Stapleyv.United States Casualty Co.

Supreme Court, Monroe CountyDec 9, 1931
142 Misc. 471 (N.Y. Misc. 1931)
142 Misc. 471254 N.Y.S. 829

December 9, 1931.

Charles F. Doehler, for the plaintiff.

Franchot, Runals, Cohen, Taylor Rickert, for the defendant.

Under section 594 of the Civil Practice Act, to perfect an appeal, the undertaking is required to be to the effect that, if the judgment is affirmed or the appeal dismissed, the surety will pay the sum directed to be paid by the judgment if the appellant fails to do so. The only change in the undertaking on appeal, in this case, is that the surety is limited to the payment of the sum of $5,000; that is, it agreed that it would pay the judgment to the extent of $5,000 if the appellant failed to pay the judgment. The appellant has failed to pay the full amount of the judgment, and a liability exists on the part of the defendant to pay the balance of the judgment up to the sum of $5,000.

This conclusion is not in conflict with the case of Shapiro v. Equitable Casualty Surety Co. ( 256 N.Y. 341). The undertaking, in that case, was given pursuant to an order of the Appellate Division, and the order was to the effect that the payment of the judgments would be secured in the amount stated. The undertaking given was not expressed in the exact language of the order of the Appellate Division, but the undertaking is to be construed with the order, and the purpose of it was to the effect that the surety would pay the sum of $2,500 on each of the judgments if the appellant failed to do so. The language of the undertakings was to the effect that the surety would pay the judgments "up to the amount" mentioned therein. Judge LEHMAN, in the Shapiro case, said: "The problem might be different if the surety upon the appeal bonds had, like the surety upon the Highway Law bond, undertaken that the principal would pay the judgment but limited its liability to $2,500." That is exactly what the surety has done in this case. It has agreed to pay the judgment but has limited its liability to the sum of $5,000. The surety on the liability bond and the appeal undertaking are the same, but that creates no distinction. The two instruments are separate. The liability bond was given to the defendant in the action, and the undertaking on appeal was given to the plaintiff. The liability bond secured the defendant against final judgments, and the undertaking secured the plaintiff against the default of the defendant. In the Shapiro case, Judge LEHMAN further said: "The fact that the undertakings required by the court were executed by the same company which was the surety upon the bond which already secured payment of $2,500 upon the same judgments does not limit or affect the extent of the new obligation assumed by the surety. That must be determined by the terms of the undertaking." (Id. 345.) Under the terms of the undertaking involved in this case, unlike the terms of the undertaking in the Shapiro case, the surety company has assumed to pay the judgment but limited its liability to $5,000. Both sides have moved for judgment on the pleadings and there is, therefore, no question of fact involved.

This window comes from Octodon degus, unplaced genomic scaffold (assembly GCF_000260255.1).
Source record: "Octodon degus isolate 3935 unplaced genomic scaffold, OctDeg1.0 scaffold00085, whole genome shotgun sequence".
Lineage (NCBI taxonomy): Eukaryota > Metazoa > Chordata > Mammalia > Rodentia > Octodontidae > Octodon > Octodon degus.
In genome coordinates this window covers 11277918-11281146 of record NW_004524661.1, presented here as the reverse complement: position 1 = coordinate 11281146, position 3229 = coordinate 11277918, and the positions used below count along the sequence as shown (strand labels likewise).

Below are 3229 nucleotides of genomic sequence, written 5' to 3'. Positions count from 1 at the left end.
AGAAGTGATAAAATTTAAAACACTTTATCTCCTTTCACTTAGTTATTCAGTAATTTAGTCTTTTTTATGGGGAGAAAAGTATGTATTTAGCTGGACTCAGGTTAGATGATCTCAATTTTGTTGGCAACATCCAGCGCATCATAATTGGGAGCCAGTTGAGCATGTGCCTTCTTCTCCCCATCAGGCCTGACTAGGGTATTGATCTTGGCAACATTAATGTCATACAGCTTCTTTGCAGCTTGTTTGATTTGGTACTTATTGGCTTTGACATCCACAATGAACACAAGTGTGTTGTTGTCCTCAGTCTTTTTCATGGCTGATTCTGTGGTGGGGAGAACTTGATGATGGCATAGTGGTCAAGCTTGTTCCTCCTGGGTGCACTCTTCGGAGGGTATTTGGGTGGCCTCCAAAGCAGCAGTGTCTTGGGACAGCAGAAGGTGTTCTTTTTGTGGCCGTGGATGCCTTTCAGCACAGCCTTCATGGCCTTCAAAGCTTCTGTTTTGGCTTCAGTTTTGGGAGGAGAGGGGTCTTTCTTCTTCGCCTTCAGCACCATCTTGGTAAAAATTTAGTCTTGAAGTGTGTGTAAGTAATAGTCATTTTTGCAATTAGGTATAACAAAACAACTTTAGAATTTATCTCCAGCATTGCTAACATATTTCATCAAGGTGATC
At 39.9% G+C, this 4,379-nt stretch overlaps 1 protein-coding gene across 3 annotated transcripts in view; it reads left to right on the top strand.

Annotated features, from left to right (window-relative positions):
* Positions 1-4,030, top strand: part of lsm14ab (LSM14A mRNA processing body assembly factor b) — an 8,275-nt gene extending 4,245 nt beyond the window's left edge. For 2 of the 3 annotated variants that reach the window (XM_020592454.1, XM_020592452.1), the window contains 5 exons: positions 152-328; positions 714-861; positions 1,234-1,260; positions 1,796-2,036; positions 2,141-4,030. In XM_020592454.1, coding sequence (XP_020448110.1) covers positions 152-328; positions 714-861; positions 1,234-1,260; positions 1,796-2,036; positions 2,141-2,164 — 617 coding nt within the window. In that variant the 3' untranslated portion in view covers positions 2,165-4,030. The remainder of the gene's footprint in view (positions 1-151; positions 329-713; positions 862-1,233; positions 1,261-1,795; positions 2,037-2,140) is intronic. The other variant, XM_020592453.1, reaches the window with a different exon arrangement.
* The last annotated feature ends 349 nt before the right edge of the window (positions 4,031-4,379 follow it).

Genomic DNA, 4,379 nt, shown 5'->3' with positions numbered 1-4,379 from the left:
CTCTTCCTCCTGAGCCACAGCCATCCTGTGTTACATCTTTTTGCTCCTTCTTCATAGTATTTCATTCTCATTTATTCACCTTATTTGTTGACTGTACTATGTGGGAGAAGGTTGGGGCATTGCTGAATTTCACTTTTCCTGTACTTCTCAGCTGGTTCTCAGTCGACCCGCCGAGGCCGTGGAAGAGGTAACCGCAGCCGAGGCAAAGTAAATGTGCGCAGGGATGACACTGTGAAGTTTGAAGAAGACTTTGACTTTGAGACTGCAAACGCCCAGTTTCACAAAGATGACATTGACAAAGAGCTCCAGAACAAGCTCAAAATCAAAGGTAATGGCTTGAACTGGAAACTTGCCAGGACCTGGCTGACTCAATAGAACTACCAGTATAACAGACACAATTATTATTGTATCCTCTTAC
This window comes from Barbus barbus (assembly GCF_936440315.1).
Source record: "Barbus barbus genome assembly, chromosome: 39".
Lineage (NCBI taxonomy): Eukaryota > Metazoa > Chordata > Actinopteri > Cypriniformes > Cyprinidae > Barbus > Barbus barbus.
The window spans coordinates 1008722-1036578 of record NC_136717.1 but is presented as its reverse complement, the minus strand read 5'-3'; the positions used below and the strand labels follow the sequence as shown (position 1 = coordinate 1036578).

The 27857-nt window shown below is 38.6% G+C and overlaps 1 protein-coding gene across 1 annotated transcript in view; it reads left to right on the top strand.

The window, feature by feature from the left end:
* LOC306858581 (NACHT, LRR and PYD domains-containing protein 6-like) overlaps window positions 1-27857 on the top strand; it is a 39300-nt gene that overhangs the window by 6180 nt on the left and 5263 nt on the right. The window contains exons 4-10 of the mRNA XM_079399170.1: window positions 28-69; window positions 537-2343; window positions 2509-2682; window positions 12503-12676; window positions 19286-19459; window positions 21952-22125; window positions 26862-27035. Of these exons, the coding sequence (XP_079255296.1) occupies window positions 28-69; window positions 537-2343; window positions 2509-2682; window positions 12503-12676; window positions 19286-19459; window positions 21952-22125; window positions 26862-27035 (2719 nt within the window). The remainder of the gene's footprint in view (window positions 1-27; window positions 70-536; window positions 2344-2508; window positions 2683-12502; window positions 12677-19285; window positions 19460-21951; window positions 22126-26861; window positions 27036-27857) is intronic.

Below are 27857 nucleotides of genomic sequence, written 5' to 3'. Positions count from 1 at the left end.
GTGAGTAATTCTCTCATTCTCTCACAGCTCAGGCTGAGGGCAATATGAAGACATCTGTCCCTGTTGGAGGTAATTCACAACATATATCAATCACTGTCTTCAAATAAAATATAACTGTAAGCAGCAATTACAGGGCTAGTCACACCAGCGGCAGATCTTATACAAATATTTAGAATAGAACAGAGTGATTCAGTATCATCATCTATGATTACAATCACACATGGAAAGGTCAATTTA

Motion of plaintiff for judgment on the pleadings granted, with ten dollars costs of motion.

So ordered.